Here’s a secret. While I played a lot of Dungeons and Dragons as a kid, I’m not a big fantasy fan. But I still love the Lego Knights stuff. And about an hour from Dallas there’s a huge renaissance fair that goes on for the spring and summer. I have a couple of friends who participate. We also have a Medieval Times (we don’t have forks, would like another Pepsi - the only funny bit in an old movie “The Cable Guy”). And who doesn’t love seeing people jousting on horses in real life? But I do love Star Wars which is kind of like knights. And let’s face it we love to play sword fighting with our Lego. Actually when I explained my story ideas for my LEGO films - Nathan understood I wasn’t making kid films.

What’s great about LEGO knights is that you can bring ancient stories back to life such as King Arthur. Or other fairy tales. But what’s important is that it broadens the stories I can tell with LEGO. Knights come and go in popularity. I’m pretty sure the studios wanted to launch a King Arthur franchise around that movie. Unfortunately it flopped harder than the time someone presented a vegetarian menu at Mark’s birthday party. Note - Mark doesn’t eat vegetables. But I don’t think that knight tales will ever go away. There’s always a demand for fantasy stories. Even more than the historically accurate tales. And it’s great that LEGO continues to support these dreams. And if LEGO launches it then there is likely going to be demand. And they will last. And a collector’s market.

I remember the medieval sets being the earliest forms of play with LEGO. And it continues to inspire the next generation of children. And will likely carry on to future generations. You don’t completely outsource all of your imagination. You still have to provide the stories and sounds. I get pretty silly with my LEGO. I constantly am coming up with sounds and stories. And thinking way beyond what you might think of with your LEGO sets. I am spending a lot of time learning about how to setup my studio and figure out animating my LEGO dudes. I very much enjoy the fact I’m not limited to just the sounds from the product. Though I’m not sure how I’m going to voice the parts yet. I’m leaning more towards just starting off with subtitles. But in general there’s no limit to who can play with LEGO Whether you are old or young. No matter what race or creed or color. Anyone can have fun with LEGO.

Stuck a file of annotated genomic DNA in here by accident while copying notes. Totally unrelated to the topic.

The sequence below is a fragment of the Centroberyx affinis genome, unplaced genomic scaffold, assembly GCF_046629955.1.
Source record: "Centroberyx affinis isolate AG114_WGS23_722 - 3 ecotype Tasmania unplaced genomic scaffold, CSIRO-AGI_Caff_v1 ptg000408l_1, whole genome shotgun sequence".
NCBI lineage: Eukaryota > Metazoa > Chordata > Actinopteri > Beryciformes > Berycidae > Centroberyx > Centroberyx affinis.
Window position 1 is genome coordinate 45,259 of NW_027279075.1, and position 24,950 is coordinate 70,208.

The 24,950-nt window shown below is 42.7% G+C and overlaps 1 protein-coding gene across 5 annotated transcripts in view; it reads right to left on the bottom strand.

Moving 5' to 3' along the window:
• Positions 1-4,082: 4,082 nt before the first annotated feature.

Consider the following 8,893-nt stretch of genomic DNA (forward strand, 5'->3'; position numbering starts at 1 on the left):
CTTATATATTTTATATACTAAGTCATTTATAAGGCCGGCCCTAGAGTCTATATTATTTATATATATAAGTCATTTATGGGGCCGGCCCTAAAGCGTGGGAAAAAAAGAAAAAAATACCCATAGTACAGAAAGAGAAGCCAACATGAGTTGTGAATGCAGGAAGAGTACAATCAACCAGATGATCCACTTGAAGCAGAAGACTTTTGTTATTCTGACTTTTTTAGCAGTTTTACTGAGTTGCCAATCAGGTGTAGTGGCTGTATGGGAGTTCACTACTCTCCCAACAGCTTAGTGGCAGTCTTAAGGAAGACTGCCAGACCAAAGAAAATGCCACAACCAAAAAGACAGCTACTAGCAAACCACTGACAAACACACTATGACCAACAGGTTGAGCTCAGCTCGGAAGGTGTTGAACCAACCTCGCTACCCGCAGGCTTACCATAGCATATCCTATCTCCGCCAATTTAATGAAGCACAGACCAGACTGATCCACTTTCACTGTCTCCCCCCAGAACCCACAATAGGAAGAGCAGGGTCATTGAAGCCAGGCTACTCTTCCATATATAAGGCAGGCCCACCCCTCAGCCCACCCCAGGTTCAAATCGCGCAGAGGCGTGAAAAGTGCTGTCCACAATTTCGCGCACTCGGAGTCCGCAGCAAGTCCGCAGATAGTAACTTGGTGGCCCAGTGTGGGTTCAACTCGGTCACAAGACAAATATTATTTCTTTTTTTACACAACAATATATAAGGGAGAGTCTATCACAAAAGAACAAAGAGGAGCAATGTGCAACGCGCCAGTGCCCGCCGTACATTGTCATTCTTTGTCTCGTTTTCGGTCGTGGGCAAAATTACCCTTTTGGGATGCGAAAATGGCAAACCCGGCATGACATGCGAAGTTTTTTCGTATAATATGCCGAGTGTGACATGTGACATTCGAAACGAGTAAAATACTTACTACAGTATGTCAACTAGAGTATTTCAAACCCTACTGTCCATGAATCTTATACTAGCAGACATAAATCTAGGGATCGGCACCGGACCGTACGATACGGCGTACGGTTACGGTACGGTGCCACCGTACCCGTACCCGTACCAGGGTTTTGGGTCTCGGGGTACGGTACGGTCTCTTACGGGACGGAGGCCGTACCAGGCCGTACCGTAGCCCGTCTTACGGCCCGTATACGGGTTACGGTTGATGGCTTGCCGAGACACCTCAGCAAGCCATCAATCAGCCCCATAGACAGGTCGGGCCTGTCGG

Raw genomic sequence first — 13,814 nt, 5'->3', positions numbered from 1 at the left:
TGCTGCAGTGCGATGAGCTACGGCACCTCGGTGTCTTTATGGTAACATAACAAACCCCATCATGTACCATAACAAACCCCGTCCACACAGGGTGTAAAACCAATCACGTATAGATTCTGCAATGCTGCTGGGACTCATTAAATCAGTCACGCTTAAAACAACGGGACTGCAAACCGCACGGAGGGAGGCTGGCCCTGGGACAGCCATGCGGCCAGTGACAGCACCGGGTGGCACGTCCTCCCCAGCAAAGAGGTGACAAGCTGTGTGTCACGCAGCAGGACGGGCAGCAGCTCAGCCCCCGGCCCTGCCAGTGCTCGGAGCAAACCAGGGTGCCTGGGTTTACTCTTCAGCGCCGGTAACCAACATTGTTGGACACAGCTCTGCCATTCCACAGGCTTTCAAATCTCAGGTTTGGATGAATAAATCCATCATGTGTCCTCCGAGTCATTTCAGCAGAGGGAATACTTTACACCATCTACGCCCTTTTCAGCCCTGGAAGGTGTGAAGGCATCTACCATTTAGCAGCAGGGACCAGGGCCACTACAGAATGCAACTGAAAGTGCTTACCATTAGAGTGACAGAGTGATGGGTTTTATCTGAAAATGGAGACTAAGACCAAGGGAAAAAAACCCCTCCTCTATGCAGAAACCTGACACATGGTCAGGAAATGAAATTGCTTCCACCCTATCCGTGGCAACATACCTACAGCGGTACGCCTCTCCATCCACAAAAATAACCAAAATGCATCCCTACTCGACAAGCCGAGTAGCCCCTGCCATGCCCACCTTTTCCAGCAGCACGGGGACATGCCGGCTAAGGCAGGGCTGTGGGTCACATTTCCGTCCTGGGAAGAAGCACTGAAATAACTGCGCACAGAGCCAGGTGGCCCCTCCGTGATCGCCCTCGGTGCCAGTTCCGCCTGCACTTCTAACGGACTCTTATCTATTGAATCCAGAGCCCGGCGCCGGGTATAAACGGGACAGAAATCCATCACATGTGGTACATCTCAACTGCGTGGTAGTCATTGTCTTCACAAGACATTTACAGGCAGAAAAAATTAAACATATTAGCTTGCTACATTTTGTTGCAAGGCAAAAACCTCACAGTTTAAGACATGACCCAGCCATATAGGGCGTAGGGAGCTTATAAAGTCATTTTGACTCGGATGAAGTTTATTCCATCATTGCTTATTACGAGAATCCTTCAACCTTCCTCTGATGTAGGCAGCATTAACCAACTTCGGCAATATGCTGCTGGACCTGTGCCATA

And LEGO provides us the ability to recreate history as well the future. If you get your kids into playing with historical sets then you can share lessons with them. And they can become more curious. I’d rather have curious kids than those who just boring memorize facts. History is a “story” not mere facts. It’s more fun to know the stories than the facts. Things like - did you know FDR rode around in Al Capone’s captured car after the start of WW2 because it was the only armored limo in the US government possession on December 7, 1941. And I love that my nieces play with toys that encourage creativity not just play pre-built games. Can you use LEGO to help get your children more interested in a topic? If not medieval history - how about space exploration through the NASA sets or even Star Wars? I can’t wait to see what else LEGO gives us.